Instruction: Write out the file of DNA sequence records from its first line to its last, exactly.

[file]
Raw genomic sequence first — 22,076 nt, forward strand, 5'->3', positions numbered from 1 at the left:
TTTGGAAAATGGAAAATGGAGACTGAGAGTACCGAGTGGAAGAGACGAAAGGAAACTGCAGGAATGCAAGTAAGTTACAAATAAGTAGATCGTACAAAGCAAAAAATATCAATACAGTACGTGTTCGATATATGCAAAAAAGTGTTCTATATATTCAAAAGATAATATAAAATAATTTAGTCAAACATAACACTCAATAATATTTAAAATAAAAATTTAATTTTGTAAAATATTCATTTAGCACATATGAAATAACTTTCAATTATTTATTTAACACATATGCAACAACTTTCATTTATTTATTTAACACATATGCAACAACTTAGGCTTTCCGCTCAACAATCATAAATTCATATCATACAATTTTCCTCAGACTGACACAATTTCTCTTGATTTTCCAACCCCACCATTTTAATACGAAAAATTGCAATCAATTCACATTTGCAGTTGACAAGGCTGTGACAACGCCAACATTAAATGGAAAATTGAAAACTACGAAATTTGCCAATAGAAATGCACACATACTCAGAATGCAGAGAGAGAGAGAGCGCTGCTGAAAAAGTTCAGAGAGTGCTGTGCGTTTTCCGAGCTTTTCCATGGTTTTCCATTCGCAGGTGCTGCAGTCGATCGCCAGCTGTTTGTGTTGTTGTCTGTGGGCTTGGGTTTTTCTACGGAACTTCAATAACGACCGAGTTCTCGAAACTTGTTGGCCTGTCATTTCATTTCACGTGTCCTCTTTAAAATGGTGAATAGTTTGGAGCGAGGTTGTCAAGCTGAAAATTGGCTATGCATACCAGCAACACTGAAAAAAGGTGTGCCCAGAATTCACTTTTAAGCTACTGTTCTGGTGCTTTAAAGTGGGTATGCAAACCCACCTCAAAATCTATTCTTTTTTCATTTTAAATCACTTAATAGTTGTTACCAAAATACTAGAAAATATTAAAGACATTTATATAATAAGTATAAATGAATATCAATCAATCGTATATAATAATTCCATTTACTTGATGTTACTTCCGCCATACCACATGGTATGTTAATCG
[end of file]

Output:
Raw genomic sequence first — 22,076 nt, forward strand, 5'->3', positions numbered from 1 at the left:
TTTGGAAAATGGAAAATGGAGACTGAGAGTACCGAGTGGAAGAGACGAAAGGAAACTGCAGGAATGCAAGTAAGTTACAAATAAGTAGATCGTACAAAGCAAAAAATATCAATACAGTACGTGTTCGATATATGCAAAAAAGTGTTCTATATATTCAAAAGATAATATAAAATAATTTAGTCAAACATAACACTCAATAATATTTAAAATAAAAATTTAATTTTGTAAAATATTCATTTAGCACATATGAAATAACTTTCAATTATTTATTTAACACATATGCAACAACTTTCATTTATTTATTTAACACATATGCAACAACTTAGGCTTTCCGCTCAACAATCATAAATTCATATCATACAATTTTCCTCAGACTGACACAATTTCTCTTGATTTTCCAACCCCACCATTTTAATACGAAAAATTGCAATCAATTCACATTTGCAGTTGACAAGGCTGTGACAACGCCAACATTAAATGGAAAATTGAAAACTACGAAATTTGCCAATAGAAATGCACACATACTCAGAATGCAGAGAGAGAGAGAGCGCTGCTGAAAAAGTTCAGAGAGTGCTGTGCGTTTTCCGAGCTTTTCCATGGTTTTCCATTCGCAGGTGCTGCAGTCGATCGCCAGCTGTTTGTGTTGTTGTCTGTGGGCTTGGGTTTTTCTACGGAACTTCAATAACGACCGAGTTCTCGAAACTTGTTGGCCTGTCATTTCATTTCACGTGTCCTCTTTAAAATGGTGAATAGTTTGGAGCGAGGTTGTCAAGCTGAAAATTGGCTATGCATACCAGCAACACTGAAAAAAGGTGTGCCCAGAATTCACTTTTAAGCTACTGTTCTGGTGCTTTAAAGTGGGTATGCAAACCCACCTCAAAATCTATTCTTTTTTCATTTTAAATCACTTAATAGTTGTTACCAAAATACTAGAAAATATTAAAGACATTTATATAATAAGTATAAATGAATATCAATCAATCGTATATAATAATTCCATTTACTTGATGTTACTTCCGCCATACCACATGGTATGTTAATCG